S-allyl-L-cysteine sulfoxide inhibits tumor necrosis factor-alpha induced monocyte adhesion and intercellular cell adhesion molecule-1 expression in human umbilical vein endothelial cells

Chai Hui, Wo Like, Fu Yan, Xie Tian, Wang Qiuyan, Huang Lifeng
Anatomical Record: Advances in Integrative Anatomy and Evolutionary Biology 2010, 293 (3): 421-30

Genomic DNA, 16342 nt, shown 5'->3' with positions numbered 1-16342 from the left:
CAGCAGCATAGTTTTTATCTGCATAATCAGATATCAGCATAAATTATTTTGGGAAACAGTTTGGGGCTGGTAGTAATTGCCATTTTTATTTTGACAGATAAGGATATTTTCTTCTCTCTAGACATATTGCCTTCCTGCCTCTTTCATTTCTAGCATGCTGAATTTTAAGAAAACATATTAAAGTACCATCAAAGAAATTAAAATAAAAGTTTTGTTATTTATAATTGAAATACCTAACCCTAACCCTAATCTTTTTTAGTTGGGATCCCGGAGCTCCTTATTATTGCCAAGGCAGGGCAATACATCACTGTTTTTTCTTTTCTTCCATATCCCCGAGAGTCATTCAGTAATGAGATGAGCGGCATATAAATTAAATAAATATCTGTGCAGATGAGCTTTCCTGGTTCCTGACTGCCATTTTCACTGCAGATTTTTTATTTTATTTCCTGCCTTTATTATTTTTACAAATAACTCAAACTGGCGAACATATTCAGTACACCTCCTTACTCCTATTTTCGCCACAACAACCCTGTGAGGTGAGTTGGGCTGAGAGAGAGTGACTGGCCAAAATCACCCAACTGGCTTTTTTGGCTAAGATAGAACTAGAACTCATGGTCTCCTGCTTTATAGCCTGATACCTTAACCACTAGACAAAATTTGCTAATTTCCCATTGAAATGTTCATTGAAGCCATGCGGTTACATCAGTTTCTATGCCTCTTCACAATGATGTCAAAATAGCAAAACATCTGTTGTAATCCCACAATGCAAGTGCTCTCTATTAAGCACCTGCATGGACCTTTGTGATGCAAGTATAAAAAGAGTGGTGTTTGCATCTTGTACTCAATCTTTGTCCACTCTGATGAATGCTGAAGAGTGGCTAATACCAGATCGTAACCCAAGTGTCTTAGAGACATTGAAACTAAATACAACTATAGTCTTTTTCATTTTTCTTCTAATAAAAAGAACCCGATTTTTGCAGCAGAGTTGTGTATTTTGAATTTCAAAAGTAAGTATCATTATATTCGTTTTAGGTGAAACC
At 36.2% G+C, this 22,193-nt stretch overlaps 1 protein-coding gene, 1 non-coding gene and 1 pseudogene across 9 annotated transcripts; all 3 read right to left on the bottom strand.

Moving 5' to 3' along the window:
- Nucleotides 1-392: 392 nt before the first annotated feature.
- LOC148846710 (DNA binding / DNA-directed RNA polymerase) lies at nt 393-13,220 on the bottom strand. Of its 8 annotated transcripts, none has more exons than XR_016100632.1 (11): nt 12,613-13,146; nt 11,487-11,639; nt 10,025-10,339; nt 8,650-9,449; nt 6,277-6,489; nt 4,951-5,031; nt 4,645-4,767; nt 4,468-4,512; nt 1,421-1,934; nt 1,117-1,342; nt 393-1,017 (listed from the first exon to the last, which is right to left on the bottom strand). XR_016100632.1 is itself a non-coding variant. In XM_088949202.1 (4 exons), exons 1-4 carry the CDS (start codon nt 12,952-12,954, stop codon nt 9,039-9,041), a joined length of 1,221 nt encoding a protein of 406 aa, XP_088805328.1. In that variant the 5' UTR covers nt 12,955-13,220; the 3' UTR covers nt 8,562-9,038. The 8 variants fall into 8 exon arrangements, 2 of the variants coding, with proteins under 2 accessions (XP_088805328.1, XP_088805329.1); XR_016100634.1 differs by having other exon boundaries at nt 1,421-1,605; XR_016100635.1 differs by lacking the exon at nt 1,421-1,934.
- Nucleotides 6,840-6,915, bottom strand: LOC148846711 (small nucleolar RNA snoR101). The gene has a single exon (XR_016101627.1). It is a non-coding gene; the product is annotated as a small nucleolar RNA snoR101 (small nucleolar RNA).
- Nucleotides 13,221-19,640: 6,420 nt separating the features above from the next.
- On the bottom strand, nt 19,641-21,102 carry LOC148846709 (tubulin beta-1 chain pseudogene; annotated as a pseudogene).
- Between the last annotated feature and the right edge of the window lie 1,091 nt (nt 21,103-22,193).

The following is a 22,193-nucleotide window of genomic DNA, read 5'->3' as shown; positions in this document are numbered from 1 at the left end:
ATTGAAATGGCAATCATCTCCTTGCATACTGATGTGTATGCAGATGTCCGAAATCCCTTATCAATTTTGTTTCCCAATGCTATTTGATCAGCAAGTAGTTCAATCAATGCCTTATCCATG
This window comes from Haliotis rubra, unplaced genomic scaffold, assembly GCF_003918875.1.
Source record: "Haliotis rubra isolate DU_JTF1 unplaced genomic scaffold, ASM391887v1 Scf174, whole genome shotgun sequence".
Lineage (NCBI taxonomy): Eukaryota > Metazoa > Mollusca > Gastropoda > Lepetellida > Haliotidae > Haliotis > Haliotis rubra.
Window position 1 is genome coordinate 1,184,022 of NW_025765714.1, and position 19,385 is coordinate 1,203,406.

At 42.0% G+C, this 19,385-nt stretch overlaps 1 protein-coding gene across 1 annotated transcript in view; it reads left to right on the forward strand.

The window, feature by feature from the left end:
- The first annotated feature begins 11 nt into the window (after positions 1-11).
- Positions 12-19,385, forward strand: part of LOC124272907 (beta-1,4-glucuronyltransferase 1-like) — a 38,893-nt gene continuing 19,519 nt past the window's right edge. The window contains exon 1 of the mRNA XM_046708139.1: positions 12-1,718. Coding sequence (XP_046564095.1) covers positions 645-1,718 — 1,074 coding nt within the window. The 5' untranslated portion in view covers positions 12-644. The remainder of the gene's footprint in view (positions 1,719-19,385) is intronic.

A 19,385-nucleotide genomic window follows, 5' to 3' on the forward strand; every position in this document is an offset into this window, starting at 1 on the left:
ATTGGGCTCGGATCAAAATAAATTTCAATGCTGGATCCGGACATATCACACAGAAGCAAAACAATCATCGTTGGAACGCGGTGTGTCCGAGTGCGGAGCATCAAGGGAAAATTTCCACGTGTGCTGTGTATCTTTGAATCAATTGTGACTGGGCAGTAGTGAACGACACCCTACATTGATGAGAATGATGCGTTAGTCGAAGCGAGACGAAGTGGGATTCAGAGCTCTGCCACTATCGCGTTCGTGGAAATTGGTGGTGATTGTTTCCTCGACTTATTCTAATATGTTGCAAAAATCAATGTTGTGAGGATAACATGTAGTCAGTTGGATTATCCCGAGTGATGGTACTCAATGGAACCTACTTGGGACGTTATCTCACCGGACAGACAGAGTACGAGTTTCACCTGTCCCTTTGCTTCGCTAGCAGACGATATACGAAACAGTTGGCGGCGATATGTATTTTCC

Garlic and its water-soluble allyl sulfur-containing compound, S-Allyl-L-cysteine Sulfoxide (ACSO), have shown antioxidant and anti-inflammatory activities, inhibiting the development of atherosclerosis. However, little is known about the mechanism(s) underlying the therapeutic effect of ACSO in inhibiting the formation of atherosclerostic lesion. This study aimed to investigate whether ACSO could modulate tumor necrosis factor-alpha (TNF-alpha)-induced expression of intercellular cell adhesion molecule-1, monocyte adhesion and TNF-alpha-mediated signaling in human umbilical vein endothelial cells. While TNF-alpha promoted the intercellular cell adhesion molecule-1 mRNA transcription in a dose- and time-dependent manner, ACSO treatment significantly reduced the levels of TNF-alpha-induced intercellular cell adhesion molecule-1 mRNA transcripts (P < 0.01). Furthermore, ACSO dramatically inhibited TNF-alpha triggered adhesion of THP-1 monocytes to endothelial cells and porcine coronary artery rings. Moreover, ACSO mitigated TNF-alpha induced depolarization of mitochondrial membrane potential and overproduction of superoxide anion, associated with the inhibition of NOX4, a subunit of nicotinamide adenine dinucleotide phosphate-oxidase, mRNA transcription. In addition, ACSO also inhibited TNF-alpha-induced phosphorylation of JNK, ERK1/2 and IkappaB, but not p38. Apparently, ACSO inhibited proinflammatory cytokine-induced adhesion of monocytes to endothelial cells by inhibiting the mitogen-activated protein kinase signaling and related intercellular cell adhesion molecule-1 expression, maintaining mitochondrial membrane potential, and suppressing the overproduction of superoxide anion in endothelial cells. Therefore, our findings may provide new insights into ACSO on controlling TNF-alpha-mediated inflammation and vascular disease.

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